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Riverview Regional Wound Care and Hyperbaric Center Expands Hyperbaric Oxygen Treatment Capabilities

11-20-2015

Riverview Regional Medical Center has completed an expansion and upgrade to its Wound Care and Hyperbaric Oxygen Treatment Center. The move replaces the Center’s original hyperbaric oxygen therapy (HBO) chambers with new state of the art units and adds a third, making a total of three available for treatment.

“Hyperbaric oxygen therapy is leading edge treatment for difficult wounds, and we are very happy to put these new units into service at the Center,” said Charles L. Newman, M.D., FACC, Medical Director of the Riverview Wound Care and Hyperbaric Center. “The new chambers are larger than the previous ones, and adding a third chamber means we can both treat more patients and decrease time spent on the waiting list.”

For some patients, hyperbaric oxygen therapy is an effective treatment to supplement other treatment methods for wounds that do not heal well. During the treatments, patients breathe 100 percent oxygen, which increases the presence of oxygen within the wound and aids in healing and growth of new tissue. Air found normally in the environment contains only 21 percent oxygen.

While in the chamber, patients may listen to music, watch TV, or even take a nap. Some patients may experience a sensation of fullness in the ears during certain parts of the treatment, similar to when driving up or down a mountain. This is caused by the response of the eardrums to changes in pressure within the chamber. The Center staff teaches several easy methods of avoiding ear discomfort before treatment.

Treatment schedules are customized for each patient, and may require 20 to 30 treatments for maximum benefit. Outpatients are normally treated once a day, five or six days a week.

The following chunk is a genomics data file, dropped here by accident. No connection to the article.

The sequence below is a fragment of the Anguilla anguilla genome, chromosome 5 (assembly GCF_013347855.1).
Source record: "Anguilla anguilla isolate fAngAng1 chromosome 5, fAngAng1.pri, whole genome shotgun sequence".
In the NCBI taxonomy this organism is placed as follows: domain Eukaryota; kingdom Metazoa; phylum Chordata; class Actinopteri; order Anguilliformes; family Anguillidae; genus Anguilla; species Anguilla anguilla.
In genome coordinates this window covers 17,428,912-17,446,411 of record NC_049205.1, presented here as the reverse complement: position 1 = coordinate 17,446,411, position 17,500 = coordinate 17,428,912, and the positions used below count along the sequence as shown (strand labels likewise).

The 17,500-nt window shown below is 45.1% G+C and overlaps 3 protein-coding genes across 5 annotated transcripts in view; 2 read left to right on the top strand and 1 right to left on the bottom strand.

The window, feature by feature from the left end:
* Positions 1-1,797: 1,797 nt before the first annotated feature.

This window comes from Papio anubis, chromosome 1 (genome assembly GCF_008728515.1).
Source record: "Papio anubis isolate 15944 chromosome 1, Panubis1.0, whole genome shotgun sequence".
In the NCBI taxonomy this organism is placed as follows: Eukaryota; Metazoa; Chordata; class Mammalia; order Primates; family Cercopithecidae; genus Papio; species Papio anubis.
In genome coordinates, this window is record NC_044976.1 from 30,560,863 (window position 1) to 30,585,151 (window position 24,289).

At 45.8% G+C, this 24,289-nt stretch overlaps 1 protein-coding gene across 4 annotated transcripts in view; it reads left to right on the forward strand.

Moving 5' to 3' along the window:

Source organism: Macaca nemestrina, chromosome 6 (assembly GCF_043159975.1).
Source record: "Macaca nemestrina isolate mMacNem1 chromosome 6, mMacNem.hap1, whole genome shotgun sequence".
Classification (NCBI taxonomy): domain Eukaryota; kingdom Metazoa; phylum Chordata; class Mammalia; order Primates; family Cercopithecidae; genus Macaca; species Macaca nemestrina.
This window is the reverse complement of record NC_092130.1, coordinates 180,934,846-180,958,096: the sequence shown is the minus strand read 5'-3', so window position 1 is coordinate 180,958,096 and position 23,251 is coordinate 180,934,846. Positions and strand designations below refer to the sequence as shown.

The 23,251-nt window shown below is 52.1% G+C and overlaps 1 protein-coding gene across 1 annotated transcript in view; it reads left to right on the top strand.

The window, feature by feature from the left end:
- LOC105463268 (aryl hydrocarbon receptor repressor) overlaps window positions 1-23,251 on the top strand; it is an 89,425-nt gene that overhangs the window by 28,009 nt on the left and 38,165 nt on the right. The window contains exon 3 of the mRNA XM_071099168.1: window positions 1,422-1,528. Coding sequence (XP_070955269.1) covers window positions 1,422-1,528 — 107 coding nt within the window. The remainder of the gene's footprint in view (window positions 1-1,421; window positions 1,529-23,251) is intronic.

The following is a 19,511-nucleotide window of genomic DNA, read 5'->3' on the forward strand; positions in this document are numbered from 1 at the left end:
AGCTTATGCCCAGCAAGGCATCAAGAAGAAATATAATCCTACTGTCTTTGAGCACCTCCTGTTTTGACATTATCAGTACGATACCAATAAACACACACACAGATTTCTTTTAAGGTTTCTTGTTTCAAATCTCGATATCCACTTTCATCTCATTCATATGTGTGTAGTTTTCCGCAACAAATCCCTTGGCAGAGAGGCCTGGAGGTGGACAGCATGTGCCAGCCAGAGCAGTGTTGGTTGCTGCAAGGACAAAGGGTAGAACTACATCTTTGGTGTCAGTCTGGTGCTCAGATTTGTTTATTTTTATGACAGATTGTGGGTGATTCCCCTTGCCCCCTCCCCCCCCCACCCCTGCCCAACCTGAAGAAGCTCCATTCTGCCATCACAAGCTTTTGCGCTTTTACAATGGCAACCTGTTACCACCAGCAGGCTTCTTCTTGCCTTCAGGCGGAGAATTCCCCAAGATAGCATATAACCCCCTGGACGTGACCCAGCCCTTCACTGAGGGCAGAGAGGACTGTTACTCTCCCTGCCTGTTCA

While any wound that doesn’t heal on its own in thirty days should be examined by a specialist, the three most common chronic non-healing wounds treated with HBO therapy include pressure ulcers, diabetic foot ulcers, venous leg wounds or ulcers, and ulcers resulting from arterial disease.

Pressure ulcers occur when soft tissue is pressed between a bony area and another surface for a long time. Because diabetes affects many body systems, persons with the disease may be more likely to experience foot infections and wounds. Venous disease is the most common of diseases that can cause ulcers on the lower parts of the legs. Arterial disease can also cause lower-leg ulcers which are hard to heal because of reduced blood flow to the wound.

HBO therapy is also used in the treatment of the negative effects of radiation, including damage to the jaw in former cancer patients (osteoradionecrosis), and bone infections (osteomyelitis).

In addition to Dr. Charles Newman, the Center’s highly experienced medical staff includes Lucian Newman, Jr., MD, specialist in General, Vascular Surgery, and Wound Care and former Chief of Staff at Riverview Regional, Steven Bayer, MD, Wound Care Specialist, and General Surgeon William Beekley, MD. All nurses at the Center are trained and certified in wound care and HBO therapy accredited by the Undersea Hyperbaric Medical Society.

Referrals are not required for treatment at the Center and treatment is covered by Medicare and most insurance plans. The Center is open from 7 a.m. to 5 p.m. Monday through Friday.

Riverview Regional’s wound care specialists offer state-of-the-art care, from diagnosis to state of the art technology, treatments, education, and rehabilitation. To learn more, go to www.riverviewregional.com and click on Wound Care and Hyperbaric Center under Other Locations or phone (256) 546-6038.

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